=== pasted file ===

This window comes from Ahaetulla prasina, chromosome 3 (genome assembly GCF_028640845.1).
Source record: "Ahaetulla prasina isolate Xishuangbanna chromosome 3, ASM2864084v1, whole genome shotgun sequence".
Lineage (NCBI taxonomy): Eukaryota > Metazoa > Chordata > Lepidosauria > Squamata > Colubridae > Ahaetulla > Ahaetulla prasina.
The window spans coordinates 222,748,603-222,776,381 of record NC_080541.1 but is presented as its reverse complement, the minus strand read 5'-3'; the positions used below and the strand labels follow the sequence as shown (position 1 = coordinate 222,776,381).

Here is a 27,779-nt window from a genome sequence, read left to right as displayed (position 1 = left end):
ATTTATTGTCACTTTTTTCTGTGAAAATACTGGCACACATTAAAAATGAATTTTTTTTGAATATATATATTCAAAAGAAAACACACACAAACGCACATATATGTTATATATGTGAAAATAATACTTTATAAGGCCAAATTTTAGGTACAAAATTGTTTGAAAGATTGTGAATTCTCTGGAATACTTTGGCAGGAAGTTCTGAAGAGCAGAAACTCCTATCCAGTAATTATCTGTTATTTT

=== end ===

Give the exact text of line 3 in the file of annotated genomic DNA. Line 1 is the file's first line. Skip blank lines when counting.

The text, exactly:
Lineage (NCBI taxonomy): Eukaryota > Metazoa > Chordata > Lepidosauria > Squamata > Colubridae > Ahaetulla > Ahaetulla prasina.